• Should occur symptomatically at all stages, in conjunction with other therapeutic modalities, such as IM phenol, botulinum toxin, and oral medications such as baclofen.28


  • May arrest early bone formation in post-operative patient.29
  • While no NSAID has shown superior efficacy to another, Indomethacin is the historical gold standard and has been shown in controlled trials to lower incidence of HO in the SCI population.5
  • Indomethacin at 75 mg daily for 3 weeks has been shown to decrease the incidence of HO in patients with SCI.30
  • For post-operative prophylaxis, indomethacin has been proven equally as efficacious as peri-operative single dose radiation therapy.31
  • A recent meta-analysis demonstrated significant reductions in post-SCI HO formation when prophylactic NSAIDs were used.32
  • Cyclooxygenase 2 (COX-2) selective inhibitors may be an effective drug in the prevention of HO after SCI with 2.5 times lower incidence of HO based on clinical and scintigraphy diagnosis.33
  • However, in a meta-analysis assessing the effectiveness of non-selective versus COX-2 selective inhibitors for the prevention of HO following total hip arthroplasty, there was no significant reduction in HO formation noted between the two groups.34
  • The optimal dose of any NSAID therapy has not been definitively proven.15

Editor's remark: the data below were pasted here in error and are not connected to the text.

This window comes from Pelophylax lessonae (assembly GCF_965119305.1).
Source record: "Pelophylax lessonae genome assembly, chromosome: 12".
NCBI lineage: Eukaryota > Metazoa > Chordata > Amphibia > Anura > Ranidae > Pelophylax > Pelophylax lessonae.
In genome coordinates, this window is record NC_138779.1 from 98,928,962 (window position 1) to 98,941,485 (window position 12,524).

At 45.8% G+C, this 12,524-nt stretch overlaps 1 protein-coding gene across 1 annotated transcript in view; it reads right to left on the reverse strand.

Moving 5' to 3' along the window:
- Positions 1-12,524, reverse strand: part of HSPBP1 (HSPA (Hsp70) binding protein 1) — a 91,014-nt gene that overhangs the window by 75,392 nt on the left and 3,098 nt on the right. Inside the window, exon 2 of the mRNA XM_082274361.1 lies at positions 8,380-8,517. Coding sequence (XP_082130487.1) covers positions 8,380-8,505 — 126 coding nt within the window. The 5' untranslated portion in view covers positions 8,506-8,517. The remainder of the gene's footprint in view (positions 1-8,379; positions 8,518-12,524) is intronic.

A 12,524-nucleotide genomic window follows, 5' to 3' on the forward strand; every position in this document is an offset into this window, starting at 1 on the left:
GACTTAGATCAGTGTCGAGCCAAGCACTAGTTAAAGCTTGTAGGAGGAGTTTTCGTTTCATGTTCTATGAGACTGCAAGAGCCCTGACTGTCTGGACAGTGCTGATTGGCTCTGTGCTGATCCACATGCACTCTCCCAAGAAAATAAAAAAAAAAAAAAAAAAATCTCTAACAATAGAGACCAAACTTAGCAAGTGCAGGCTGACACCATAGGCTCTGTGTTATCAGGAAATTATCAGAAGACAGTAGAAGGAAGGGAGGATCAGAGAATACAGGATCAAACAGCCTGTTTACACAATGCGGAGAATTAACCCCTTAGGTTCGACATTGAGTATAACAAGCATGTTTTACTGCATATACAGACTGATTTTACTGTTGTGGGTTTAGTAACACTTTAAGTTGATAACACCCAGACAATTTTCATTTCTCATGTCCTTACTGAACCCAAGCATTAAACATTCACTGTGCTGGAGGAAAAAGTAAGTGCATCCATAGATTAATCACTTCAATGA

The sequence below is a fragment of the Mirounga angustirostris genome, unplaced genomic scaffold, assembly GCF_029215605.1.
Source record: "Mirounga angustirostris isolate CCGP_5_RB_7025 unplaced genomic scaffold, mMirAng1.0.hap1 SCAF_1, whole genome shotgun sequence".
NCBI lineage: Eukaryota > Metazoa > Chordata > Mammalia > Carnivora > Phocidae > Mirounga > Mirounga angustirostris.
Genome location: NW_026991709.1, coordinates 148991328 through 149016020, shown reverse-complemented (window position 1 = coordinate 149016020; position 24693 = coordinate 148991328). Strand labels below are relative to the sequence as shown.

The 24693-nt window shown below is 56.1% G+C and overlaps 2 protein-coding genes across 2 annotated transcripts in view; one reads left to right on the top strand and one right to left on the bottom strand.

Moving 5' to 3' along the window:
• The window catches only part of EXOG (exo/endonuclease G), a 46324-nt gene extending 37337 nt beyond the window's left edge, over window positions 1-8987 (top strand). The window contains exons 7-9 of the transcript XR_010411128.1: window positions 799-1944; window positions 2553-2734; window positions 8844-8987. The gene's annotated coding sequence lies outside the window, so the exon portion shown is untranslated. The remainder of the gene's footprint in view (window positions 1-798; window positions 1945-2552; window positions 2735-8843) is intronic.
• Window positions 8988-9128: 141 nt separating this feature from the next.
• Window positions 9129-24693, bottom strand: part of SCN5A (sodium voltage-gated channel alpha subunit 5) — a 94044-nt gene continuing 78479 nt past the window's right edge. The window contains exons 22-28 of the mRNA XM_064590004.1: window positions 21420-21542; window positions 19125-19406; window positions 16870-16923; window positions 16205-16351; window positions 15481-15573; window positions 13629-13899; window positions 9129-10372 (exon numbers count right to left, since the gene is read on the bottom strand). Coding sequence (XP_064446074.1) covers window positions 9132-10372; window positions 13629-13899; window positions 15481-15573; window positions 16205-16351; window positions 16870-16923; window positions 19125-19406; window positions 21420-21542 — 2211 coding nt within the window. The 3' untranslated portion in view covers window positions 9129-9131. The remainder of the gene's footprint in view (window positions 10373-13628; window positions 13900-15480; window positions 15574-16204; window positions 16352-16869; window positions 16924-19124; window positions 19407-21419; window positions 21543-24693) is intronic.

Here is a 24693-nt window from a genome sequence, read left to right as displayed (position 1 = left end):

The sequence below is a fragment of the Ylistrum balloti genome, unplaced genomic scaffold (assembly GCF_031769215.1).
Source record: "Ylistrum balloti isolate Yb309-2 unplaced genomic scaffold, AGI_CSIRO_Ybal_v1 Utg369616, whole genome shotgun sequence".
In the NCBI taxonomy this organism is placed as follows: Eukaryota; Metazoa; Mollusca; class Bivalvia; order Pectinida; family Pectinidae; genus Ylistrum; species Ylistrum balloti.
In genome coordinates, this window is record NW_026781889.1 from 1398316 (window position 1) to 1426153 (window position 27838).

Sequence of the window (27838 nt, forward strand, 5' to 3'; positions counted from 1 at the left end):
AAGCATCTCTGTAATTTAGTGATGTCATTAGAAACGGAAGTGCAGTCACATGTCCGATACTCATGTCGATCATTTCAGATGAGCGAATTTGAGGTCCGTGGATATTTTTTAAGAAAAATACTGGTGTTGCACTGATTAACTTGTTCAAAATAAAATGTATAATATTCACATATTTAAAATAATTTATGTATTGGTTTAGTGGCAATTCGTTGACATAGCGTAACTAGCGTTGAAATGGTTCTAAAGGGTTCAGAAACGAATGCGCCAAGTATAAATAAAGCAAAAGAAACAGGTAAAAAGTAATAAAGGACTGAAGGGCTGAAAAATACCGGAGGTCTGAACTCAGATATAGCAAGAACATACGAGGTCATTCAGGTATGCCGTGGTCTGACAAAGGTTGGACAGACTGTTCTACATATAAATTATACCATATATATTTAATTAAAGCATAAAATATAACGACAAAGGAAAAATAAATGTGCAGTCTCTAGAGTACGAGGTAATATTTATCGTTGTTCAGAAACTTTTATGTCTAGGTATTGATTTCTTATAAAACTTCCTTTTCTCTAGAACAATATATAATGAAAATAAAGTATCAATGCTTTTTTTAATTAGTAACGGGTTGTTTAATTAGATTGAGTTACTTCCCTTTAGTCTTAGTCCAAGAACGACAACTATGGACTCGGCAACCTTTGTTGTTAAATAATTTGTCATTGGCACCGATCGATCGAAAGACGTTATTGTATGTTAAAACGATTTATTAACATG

• Inhibits bone mineralization by interfering with aggregation of calcium hydroxyapatite, the crystal substrate of bone.
  • Delays bone mineralization after surgery.1
  • Slows progression of HO in the SCI population.35
  • Useful to treat early-stage HO.
  • Combination therapy with indomethacin may cause gastro-intestinal upset, diarrhea, myalgias, and infrequently osteonecrosis.
  • Early studies demonstrated the benefits of etidronate therapy in SCI populations when used within 60 days of injury. However, a more recent meta-analysis has failed to demonstrate the effectiveness of any one bisphosphonate on the incidence of HO following SCI.32

Surgical Resection

  • Invasive surgical resection stands out as the sole clinically proven method to effectively address neurological HO. Nevertheless, it is advised that surgical intervention be contemplated solely under specific conditions in neurological HO patients: (1) noticeable limitation in range of motion (ROM) attributed to joint ankylosis, (2) absence of acute inflammatory reaction, and (3) maturity of the lesion, ensuring it is adequately mineralized for excision.6
  • The goal of surgical resection is to achieve improvements in function, posture, ambulation, ADLs, and prevent recurrent pressure injuries, particularly when these cannot be achieved through non-operative management.6
  • The timing of surgery is controversial, and no definitive guidelines exist. A risk-benefit analysis of early vs late surgery will likely be required. Historically, surgery has been delayed until HO was thought fully mature (after 12-18 months) to minimize the risk of recurrence. However, early surgery (after 6 months) may allow for sufficient maturity and can prevent prolonged exposure to pain, progressive ROM loss, pressure injuries and continued functional decline. Thus, early surgery may ultimately lead to improved neurologic recovery. Surgery prior to 6 months is associated with a higher rate of HO recurrence.6,17,36